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National Income & price determination Section 4 Modules 16-21

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### National Income & price determinationSection 4 Modules 16-21

Nancy K. Ware

Gainesville High School

AP Macro

Module 16 Essential Questions

- What is the nature of the multiplier?
- What is the meaning of the aggregate consumption function?
- How does expected future income and aggregate wealth affect consumer spending?
- What are the determinants of investment spending?
- Why is investment spending considered a leading indicator of the future state of the economy?

Terms to Know

- Disposable Income: amount of household income available to spend or save after taxes
- Marginal Propensity to Consume (MPC): the increase in consumer spending when disposable income rises by $1
- Marginal Propensity to Save (MPS): the increase in household savings when disposable income increases by $1

More Terms to Know

- Autonomous Change of Aggregate Spending: initial rise of fall in aggregate spending that is the CAUSE, not the result of a series of income and spending changes
- Multiplier: ratio of the total change in real GDP (caused by an autonomous change of aggregate spending) to the size of that autonomous change (a number by how much spending will increase with an autonomous $ injection)

The Multiplier: An Informal Introduction

Where does the increased income come from?

The Multiplier: An Informal Introduction

Where does the increased income come from?

Investment spending, Government spending

How Does the Multiplier Work?

- American Recovery and Reinvestment Act of 2009 enacted by the federal gov’t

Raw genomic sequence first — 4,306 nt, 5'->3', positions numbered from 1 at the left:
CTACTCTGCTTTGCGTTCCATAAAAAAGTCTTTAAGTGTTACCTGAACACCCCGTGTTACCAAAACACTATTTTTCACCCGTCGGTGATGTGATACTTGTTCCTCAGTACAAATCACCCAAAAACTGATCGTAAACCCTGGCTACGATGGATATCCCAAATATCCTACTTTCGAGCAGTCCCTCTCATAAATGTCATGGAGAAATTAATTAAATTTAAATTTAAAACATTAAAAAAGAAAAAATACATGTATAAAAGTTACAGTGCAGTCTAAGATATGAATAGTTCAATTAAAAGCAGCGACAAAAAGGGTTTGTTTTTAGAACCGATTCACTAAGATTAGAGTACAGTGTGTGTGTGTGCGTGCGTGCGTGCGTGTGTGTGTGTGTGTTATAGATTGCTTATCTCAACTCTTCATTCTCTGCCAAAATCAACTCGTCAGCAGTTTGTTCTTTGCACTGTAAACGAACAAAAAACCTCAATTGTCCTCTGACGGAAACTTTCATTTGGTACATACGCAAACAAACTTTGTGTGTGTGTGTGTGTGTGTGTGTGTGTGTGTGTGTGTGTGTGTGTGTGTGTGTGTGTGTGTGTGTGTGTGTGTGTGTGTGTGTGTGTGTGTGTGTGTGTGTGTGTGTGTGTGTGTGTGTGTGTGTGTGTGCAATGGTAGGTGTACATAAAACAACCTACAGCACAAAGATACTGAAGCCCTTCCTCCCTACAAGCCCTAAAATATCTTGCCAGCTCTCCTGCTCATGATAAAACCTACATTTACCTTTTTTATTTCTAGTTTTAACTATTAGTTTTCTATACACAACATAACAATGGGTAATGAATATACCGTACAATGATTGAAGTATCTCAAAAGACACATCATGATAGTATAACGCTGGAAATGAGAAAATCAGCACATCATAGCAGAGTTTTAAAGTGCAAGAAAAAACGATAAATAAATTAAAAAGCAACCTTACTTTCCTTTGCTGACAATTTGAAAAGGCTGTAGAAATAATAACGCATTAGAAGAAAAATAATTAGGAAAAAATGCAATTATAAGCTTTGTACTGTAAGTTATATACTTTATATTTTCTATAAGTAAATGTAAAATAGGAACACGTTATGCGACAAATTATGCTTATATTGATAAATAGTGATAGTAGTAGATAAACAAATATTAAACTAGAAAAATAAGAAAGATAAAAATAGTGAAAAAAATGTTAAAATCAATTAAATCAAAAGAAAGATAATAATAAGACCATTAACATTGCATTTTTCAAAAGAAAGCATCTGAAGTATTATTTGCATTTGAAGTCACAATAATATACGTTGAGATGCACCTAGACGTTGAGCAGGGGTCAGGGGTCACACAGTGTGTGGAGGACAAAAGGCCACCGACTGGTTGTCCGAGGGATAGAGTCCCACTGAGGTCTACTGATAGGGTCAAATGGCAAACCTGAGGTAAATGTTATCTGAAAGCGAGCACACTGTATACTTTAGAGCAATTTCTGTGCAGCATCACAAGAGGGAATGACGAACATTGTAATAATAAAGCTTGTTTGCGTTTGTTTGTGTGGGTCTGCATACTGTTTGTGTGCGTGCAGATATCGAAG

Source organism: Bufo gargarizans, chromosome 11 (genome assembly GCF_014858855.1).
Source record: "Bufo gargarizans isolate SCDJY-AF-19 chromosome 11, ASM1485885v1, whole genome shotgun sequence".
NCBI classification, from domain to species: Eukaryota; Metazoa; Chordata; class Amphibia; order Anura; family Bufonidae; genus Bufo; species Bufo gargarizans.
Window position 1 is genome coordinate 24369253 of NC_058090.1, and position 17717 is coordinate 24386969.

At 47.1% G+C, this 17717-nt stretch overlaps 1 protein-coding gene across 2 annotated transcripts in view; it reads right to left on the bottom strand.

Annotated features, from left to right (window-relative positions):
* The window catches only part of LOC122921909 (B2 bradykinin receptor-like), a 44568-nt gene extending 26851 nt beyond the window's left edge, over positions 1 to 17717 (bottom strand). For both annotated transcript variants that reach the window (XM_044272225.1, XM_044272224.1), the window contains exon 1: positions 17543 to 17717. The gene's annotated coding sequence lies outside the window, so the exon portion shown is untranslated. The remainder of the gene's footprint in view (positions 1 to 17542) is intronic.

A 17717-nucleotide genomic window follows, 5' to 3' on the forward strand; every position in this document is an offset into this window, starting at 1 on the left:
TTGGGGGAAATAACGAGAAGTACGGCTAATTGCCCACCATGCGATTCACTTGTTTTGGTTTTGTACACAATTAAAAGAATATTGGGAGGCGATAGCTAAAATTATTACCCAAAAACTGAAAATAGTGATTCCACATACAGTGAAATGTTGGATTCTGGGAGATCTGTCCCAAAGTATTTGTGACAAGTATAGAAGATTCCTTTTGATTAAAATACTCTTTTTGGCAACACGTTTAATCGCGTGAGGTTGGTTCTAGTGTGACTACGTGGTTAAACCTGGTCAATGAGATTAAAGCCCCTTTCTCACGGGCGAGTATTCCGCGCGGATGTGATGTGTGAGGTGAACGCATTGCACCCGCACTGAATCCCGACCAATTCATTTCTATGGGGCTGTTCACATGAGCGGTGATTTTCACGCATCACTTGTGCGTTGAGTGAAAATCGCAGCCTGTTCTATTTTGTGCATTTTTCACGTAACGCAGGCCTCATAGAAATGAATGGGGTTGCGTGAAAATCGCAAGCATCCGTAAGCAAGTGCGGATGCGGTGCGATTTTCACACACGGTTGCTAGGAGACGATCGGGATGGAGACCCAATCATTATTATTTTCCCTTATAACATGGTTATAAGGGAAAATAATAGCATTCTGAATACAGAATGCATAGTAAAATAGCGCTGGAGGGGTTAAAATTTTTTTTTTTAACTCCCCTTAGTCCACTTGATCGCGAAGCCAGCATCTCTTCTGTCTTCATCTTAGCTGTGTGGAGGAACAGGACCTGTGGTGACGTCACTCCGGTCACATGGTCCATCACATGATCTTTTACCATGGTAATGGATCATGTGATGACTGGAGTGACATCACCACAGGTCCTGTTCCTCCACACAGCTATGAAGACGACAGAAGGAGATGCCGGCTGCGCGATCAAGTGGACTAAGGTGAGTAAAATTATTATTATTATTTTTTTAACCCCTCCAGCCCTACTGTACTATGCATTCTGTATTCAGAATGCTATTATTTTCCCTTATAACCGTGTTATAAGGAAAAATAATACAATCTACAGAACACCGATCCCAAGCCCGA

- “stimulus package” of $787 billion was intended to spark job growth to reverse the worst recession since the Great Depression. How was this supposed to work?
- The short answer: $1 of s____________in one area of the e_____________multiplies into m__________than $1 of spending throughout the economy.
- Remember, the Circular Flow diagram shows money s__________byone person is received as i_________ by another person.

How Does the Multiplier Work?

The federal government recently enacted the American Recovery and Reinvestment Act of 2009. This “stimulus package” of $787 billion was intended to spark job growth to reverse the worst recession since the Great Depression. How was this supposed to work?

- The short answer: $1 of spending in one area of the economy multiplies into more than $1 of spending throughout the economy.
- Remember, the Circular Flow diagram shows money spentby one person is received as income by another person.

Assumptions for Analysis

- Ignore: g__________(or public sector) & n____ e________(or foreign sector) in the economy.
- C_____________isa huge fraction (more than ___/__) of total spending in the e__________.
- After a person pays her taxes, she is left with d__________i__________that can either be consumed or saved.Yd= C + S

4. When a person gets more Yd, he will increase both ___and ____

5. The MPC is the amount by which consumer spending r______if current disposable income rises by $____ and is the slope of the consumption function.

Assumptions for Analysis

- Ignore: government(or public sector) & net exports (or foreign sector) in the economy.
- Consumption is a huge fraction (more than 2/3) of total spending in the economy.
- After a person pays her taxes, she is left with disposable income that can either be consumed or saved.Yd= C + S
- When a person gets more Yd, he will increase both C and S.
- The MPC is the amount by which consumer spending rises if current disposable income rises by $1and is the slope of the consumption function.

∆ Saving

MPS =

MPC =

∆ Disposable Income

∆ Disposable Income

Marginal Propensity Formulas- MPC + MPS = 1
- MPC = 1 - MPS
- MPS = 1 - MPC

- Marginal Propensity to Consume (MPC)
- Marginal Propensity to Save (MPS)

Where Marginal Propensity to Consume Comes From

- When disposable income increases by $10, C increases by $8 and S increases by $2. Thus the MPC = (Δ C/Δ Yd) = .8 and
- The MPS = (Δ S/Δ Yd) = .20.
- So if this household receives $1 of additional Yd, they will consume 80 cents and save 20 cents of it.

How Does the Multiplier Work?